Apr 11, 2020 - Health

New FDA coronavirus guidelines focus on protecting food service workers

Photo: Braulio Jatar/SOPA Images/LightRocket via Getty Images

The Food and Drug Administration has released new guidelines on best practices for supermarkets and food retailers with an emphasis on protecting employees in the workplace.

Why it matters: The FDA's new guidelines come days after major supermarkets started reporting their first employee deaths since the coronavirus outbreak began, per The Washington Post. Some critics blame major chains for not allowing workers to use protective gear from the get-go.

  • The outbreak has forced major stores to close their doors, with anxiety among employees who may have come in contact with the virus.
  • The rise in worker infections and deaths could hinder companies' ability to hire and retain grocery store workers as they try to hire temporary employees.

The new guidelines recommend: An emphasis on employers communicating with employees about any possible exposure to the coronavirus.

  • Employees should communicate with their employers if they are positive for the coronavirus, or have come in contact with somebody who is positive.
  • Employers should pre-screen workers before the start of their shifts, and employees should constantly self-monitor.
  • Workspaces and equipment should be constantly cleaned and disinfected.
  • Employees should wear masks and gloves. They should also try to stay at least 6 feet from other people whenever possible.

Go deeper: The new labor movement

Go deeper

U.S. coronavirus updates

Data: The Center for Systems Science and Engineering at Johns Hopkins; Map: Andrew Witherspoon/Axios. This graphic includes "probable deaths" that New York City began reporting on April 14.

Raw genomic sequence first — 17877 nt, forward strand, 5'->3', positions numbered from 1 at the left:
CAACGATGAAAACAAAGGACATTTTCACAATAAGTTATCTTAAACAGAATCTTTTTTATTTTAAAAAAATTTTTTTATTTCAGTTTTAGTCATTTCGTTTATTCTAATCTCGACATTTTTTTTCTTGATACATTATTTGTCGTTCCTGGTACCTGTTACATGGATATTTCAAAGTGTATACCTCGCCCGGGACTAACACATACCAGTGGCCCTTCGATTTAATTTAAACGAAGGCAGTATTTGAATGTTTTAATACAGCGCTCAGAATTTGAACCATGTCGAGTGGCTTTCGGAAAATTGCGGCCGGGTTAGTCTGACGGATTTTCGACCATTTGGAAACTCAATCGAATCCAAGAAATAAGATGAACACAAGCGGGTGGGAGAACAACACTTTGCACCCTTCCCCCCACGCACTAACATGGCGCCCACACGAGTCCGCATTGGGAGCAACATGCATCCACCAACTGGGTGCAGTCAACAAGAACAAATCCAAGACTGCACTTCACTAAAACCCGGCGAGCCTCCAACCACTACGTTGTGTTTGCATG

About 40.7 million Americans have filed for unemployment since the coronavirus pandemic began, including 2.1 million more claims filed from last week.

Why it matters: Even as states reopen their economies, Americans are still seeking relief. Revised data out Thursday also showed U.S. economy shrunk by an annualized 5% in the first quarter — worse than the initially estimate of 4.8%.

Coronavirus dashboard

Illustration: Sarah Grillo/Axios

  1. Global: Total confirmed cases as of 11 a.m. ET: 5,722,859 — Total deaths: 356,435 — Total recoveries — 2,374,387Map.
  2. U.S.: Total confirmed cases as of 11 a.m. ET: 1,702,911 — Total deaths: 100,576 — Total recoveries: 391,508 — Total tested: 15,192,481Map.
  3. Business: U.S. GDP drop revised lower to 5% in the first quarter — 2.1 million Americans filed for unemployment last week.
  4. States: America's megacities could lose economic growth due to remote work.
  5. 2020: Joe Biden to speak virtually at Texas Democratic Convention.
  6. ✈️Transportation: What airlines are offering passengers to ensure social distancing.
  7. What should I do? When you can be around others after contracting the coronavirus — Traveling, asthma, dishes, disinfectants and being contagiousMasks, lending books and self-isolatingExercise, laundry, what counts as soap — Pets, moving and personal healthAnswers about the virus from Axios expertsWhat to know about social distancingHow to minimize your risk.
  8. Other resources: CDC on how to avoid the virus, what to do if you get it, the right mask to wear.

Subscribe to Mike Allen's Axios AM to follow our coronavirus coverage each morning from your inbox.

Updated 7 hours ago - Politics & Policy

Mark Zuckerberg: Social networks should not be "the arbiter of truth"

Photo: Drew Angerer/Getty Images

Facebook CEO Mark Zuckerberg argued on CNBC's "Squawk Box" Thursday that social media platforms should not police political speech, and that "people should be able to see what politicians say.”

Why it matters: Zuckerberg was responding to Twitter's decision this week to fact-check a pair of President Trump's tweets that claimed that mail-in ballots are "substantially fraudulent." Twitter's label, which directs users to "get the facts" about mail-in voting, does not censor Trump's tweets.